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The importance of UFC's Fox debut at Honda Center

August 22, 2011 |  4:47 pm

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Ultimate Fighting Championship President Dana White, still celebrating a seven-year association with Fox worth $100 million annually, said Monday he'll know more about the Nov. 12 participants after the UFC card this weekend in Brazil.

The debut "UFC on Fox" Nov. 12 card will be fought at Honda Center.

White said the necessity of crowd-pleasing fights Nov. 12 is as important now -- as his organization touches its most massive mainstream audience -- as it was in 2005 when Forrest Griffin and Stephan Bonnar fought in the epic finale of "The Ultimate Fighter," and allowed White and UFC Chairmen Frank and Lorenzo Fertitta to strike a television deal the same night.

White and the brothers' journey started with a $115,000 live gate at their first UFC card in 2001.

"We're not mainstream yet," White said he told his UFC staff last week. "Now's the time to dig in and work. If we pull this thing off, we will be mainstream."

White said before he sets the main event for Nov. 12 he needs to watch what transpires Saturday when his long-reigning middleweight champion Anderson Silva defends his belt against Yushin Okami and former light-heavyweight champion Griffin has a rematch with another former champion in the division, Mauricio "Shogun" Rua, whom Griffin defeated at Honda Center.

Does that mean Silva could fight in Anaheim?

"I'm not saying that," White said. "Let me get through these fights."

The Brazil card in Rio de Janeiro has sold out 14,000 seats in an arena. It'll be broadcast on pay-per-view Saturday night.

The location, says White, proves his point that mixed martial arts has limitless appeal beyond borders. "Fighting's in our DNA," he said. "The rules don't have to be explained. You can just sit down and watch two guys going at it."

That said, White has plans to educate the first-time viewer who'll tune in to the Fox card about the essentials and basics of MMA.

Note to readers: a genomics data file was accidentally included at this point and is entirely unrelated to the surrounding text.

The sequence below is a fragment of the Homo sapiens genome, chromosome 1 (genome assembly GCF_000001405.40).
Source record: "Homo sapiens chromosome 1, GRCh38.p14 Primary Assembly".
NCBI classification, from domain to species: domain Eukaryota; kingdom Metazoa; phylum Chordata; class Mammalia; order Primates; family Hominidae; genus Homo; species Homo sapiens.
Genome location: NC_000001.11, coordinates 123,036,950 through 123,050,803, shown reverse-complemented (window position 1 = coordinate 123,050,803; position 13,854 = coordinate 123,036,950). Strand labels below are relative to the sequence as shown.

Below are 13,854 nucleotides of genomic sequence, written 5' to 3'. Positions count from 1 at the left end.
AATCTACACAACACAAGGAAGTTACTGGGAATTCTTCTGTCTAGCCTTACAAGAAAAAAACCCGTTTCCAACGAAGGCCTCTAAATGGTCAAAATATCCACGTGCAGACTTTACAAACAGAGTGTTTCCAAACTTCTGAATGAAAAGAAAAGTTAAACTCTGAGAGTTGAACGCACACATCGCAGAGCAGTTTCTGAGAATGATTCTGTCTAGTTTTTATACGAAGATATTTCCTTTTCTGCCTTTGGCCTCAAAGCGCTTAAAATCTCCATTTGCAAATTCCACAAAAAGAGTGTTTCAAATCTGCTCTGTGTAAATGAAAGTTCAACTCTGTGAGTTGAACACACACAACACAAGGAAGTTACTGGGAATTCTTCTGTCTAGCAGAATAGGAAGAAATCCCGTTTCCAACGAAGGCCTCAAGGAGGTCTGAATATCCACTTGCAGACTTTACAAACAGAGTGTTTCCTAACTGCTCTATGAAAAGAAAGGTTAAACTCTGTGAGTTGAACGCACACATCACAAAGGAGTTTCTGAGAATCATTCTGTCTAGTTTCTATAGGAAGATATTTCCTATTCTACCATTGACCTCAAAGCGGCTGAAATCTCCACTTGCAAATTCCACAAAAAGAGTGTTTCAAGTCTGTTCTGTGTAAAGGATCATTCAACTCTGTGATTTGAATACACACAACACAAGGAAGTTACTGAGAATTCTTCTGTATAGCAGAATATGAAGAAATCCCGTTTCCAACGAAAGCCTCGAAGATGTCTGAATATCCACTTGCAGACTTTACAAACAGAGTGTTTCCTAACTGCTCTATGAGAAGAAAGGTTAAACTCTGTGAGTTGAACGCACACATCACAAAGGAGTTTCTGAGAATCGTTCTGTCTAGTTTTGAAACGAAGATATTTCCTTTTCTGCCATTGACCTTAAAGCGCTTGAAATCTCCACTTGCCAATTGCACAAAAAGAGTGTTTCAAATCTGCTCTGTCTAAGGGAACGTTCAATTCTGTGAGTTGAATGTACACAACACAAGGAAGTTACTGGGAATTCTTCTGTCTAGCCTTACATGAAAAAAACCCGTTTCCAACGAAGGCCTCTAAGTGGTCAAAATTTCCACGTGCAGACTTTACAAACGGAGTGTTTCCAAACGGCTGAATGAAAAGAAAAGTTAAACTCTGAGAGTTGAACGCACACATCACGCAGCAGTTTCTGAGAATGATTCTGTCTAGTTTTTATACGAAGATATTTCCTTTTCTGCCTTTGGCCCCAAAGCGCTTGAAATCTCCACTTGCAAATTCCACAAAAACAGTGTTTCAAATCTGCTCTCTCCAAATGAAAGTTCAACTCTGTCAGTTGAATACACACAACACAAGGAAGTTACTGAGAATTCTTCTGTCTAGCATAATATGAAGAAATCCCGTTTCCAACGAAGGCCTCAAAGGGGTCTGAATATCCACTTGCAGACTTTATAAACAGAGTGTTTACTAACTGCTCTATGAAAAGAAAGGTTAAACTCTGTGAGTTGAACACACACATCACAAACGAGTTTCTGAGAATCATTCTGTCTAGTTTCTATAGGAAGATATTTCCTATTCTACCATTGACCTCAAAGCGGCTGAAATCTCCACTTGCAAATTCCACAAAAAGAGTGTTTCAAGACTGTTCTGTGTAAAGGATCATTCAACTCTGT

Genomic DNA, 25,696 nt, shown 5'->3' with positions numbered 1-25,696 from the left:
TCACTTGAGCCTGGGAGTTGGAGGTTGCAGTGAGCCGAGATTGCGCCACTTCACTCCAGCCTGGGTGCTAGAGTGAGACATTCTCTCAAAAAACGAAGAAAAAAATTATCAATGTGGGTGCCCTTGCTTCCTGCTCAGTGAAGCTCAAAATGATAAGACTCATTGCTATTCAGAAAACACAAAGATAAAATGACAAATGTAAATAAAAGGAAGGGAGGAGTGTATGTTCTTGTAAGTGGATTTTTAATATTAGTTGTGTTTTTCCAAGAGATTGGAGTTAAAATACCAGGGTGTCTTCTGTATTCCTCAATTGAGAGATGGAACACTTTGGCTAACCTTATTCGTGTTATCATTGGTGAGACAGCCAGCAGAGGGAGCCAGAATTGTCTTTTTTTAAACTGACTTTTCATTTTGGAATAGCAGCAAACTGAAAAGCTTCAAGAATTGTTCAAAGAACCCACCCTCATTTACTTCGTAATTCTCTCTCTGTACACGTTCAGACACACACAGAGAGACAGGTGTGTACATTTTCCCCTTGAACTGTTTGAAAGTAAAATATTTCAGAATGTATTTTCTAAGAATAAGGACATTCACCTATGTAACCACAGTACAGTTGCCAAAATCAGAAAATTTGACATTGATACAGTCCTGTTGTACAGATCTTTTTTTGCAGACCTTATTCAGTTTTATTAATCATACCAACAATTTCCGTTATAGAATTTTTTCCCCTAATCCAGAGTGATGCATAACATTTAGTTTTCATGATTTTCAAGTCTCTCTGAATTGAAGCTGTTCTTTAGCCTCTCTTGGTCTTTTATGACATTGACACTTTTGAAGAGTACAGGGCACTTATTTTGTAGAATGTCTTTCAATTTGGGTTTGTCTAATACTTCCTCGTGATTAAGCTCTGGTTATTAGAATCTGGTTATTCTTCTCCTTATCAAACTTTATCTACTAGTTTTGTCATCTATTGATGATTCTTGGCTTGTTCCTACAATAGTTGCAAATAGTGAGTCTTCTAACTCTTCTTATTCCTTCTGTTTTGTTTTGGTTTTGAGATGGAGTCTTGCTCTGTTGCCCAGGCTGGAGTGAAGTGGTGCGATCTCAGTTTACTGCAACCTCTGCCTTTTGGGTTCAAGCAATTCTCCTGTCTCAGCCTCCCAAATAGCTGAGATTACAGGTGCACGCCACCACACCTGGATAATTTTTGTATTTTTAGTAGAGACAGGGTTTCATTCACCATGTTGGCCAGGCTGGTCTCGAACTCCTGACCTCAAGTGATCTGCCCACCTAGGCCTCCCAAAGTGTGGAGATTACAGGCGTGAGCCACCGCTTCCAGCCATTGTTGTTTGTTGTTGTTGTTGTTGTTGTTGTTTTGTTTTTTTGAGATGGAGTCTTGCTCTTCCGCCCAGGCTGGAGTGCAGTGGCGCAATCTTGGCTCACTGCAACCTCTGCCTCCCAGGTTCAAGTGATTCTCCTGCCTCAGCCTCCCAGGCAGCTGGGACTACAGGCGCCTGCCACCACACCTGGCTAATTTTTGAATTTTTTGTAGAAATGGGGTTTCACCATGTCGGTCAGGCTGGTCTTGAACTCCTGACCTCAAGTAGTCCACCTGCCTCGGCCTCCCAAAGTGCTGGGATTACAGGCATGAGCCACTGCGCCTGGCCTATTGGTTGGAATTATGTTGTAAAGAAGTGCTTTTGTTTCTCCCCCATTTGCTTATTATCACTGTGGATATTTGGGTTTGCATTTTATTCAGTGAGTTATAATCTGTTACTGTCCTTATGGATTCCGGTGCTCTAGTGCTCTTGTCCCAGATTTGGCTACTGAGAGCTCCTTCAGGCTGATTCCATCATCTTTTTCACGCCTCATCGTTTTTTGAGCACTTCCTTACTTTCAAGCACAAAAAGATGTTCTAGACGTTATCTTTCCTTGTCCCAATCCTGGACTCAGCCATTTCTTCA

"We live in a bubble in our [UFC Las Vegas] offices and take it for granted people know what armbars, guillotines and triangle chokes are -- nobody knows what this [stuff] means," White said. "We have to view [Fox programming] as if nobody knows anything about this sport, that people die in this cage.

"We're going to educate the masses, treat it like nobody knows who we are. I think our [hardcore] audience understands that's necessary."

Fox will air prefight and postfight shows, featuring stories of the fighters, debates about upcoming fights and other topics, and White vowed UFC analyst Joe Rogan will work hard to keep the new UFC viewers up to speed about action in the octagon.

Fox Sports' executive David Hill guaranteed last week that the UFC fights will win the Saturday night ratings battle.

White, who said he also negotiated with CBS, Comcast and Spike TV for a major TV deal, said the Fox deal accelerated at 100 mph in recent months.

"I was so stressed out," White said over lunch, eating plain chicken breasts and artichoke spears. "If this didn't take years off my life, nothing did. It was all about, 'This thing is about to be great,' while knowing, 'If we blow this thing, nothing could be worse.' " 

White said that beyond putting six other UFC fight cards on FX, and airing "The Ultimate Fighter," with live competition on the cable network, he plans to pursue an idea to stage a global version of "TUF," creating a worldwide competition for a new ultimate fighter. White said an "Australia versus U.K." concept is already being worked on.

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--Lance Pugmire

Photo: Dana White announces the UFC's move to Fox during a news conference on Aug. 18. Credit: Reed Saxon / Associated Press

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